Need to get out a little frustration, but still like to move to the beat? Then you might like Fitness Boxing 2: Rhythm and Exercise, a game for Nintendo Switch. I came to the game hopeful, because I’ve liked the boxing and kickboxing I’ve tried in the past, but skeptical that it would measure up to the other, very robust, fitness games I’ve already discovered on Nintendo Switch.
Fitness Boxing starts with a comprehensive tutorial walking you through the moves and the basic game interface and how to set your goals and customizations, and only after you’ve completed the tutorials can you unlock other portions of the game. I liked that this was a cumulative and careful learning process, but sometimes I like to drop in and figure things out as I go, so I thought it was a pity you couldn’t skip some of the early steps to just start experimenting. The more I played, however, the slow and steady unlocking of more features made the game addictive and rewarding. Not to mention the fact that jumping into new moves and routines without knowing what I was doing led to some serious sore muscles.
The game integrates the instrumentals of some well-known pop songs (Katy Perry, Ed Sheeran, and Marshmello, among others) into its workouts, which I found really helpful when trying to stay on the beat (apparently boxing is all about rhythm?) though I did get distracted trying to sing along. And distraction is BAD in this game, because timing is everything. If you don’t move at just the right time you’ll miss your punch and lower your score, and along with it your “estimated fitness age” that’s calculated at the end of the workout. Me personally, I didn’t really appreciate some trainers’ vaguely judgmental commentary on your performance and estimated age, but maybe that’s just me. Either way it wound up working a number of muscles I forgot I had, and even virtual jabs and uppercuts are strangely cathartic. The specific punches are surprisingly technical and hard to get right, and the instructors (of which there are a pretty good variety to choose from and personalize) are animated in a vaguely unsatisfying style that doesn’t move totally naturally with the actual movements you’re doing – this is mostly concerning in the stretching portion, where doing it incorrectly has real consequences.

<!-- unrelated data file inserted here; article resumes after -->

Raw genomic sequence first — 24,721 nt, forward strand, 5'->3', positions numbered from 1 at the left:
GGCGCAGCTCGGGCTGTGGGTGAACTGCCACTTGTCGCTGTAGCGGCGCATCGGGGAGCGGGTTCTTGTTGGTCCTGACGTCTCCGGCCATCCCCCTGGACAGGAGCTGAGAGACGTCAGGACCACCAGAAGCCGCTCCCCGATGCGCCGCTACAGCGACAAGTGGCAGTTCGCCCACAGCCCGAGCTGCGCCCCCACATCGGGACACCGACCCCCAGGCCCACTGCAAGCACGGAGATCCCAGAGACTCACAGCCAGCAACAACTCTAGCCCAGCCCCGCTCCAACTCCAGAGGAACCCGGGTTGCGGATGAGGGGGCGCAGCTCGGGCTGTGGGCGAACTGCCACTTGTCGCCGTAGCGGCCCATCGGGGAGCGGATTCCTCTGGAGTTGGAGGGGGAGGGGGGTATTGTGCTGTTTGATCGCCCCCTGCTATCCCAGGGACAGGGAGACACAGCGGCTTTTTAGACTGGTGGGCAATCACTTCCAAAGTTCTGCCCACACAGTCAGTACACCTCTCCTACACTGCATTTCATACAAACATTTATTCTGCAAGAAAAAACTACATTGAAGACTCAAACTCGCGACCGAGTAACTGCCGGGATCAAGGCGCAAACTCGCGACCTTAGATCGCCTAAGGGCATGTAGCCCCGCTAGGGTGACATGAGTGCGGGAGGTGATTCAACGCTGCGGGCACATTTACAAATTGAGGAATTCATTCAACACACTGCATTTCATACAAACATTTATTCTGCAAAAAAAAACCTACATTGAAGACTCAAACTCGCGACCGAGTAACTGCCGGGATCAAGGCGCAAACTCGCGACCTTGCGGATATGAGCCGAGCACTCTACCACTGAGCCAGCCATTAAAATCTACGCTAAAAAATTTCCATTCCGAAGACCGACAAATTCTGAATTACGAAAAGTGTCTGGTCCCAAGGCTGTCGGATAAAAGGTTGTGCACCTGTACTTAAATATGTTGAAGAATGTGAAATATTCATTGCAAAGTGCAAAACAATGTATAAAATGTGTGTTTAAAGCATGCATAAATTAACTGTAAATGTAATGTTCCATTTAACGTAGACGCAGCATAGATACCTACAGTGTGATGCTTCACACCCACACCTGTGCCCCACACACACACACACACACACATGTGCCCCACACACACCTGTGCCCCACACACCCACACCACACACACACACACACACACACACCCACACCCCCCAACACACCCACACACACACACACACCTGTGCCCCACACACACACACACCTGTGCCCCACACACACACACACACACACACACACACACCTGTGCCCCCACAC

All around, it wasn’t the best Nintendo Switch fitness game I’ve tried (Zumba Burn It Up still holds that spot), not least because it’s oddly challenging in unexpected ways, but it’s a solid contender to have in your rotation of virtual workouts. If you like fitness video games, learning in cumulative chunks, boxing, and lively animation, you might enjoy Fitness Boxing 2.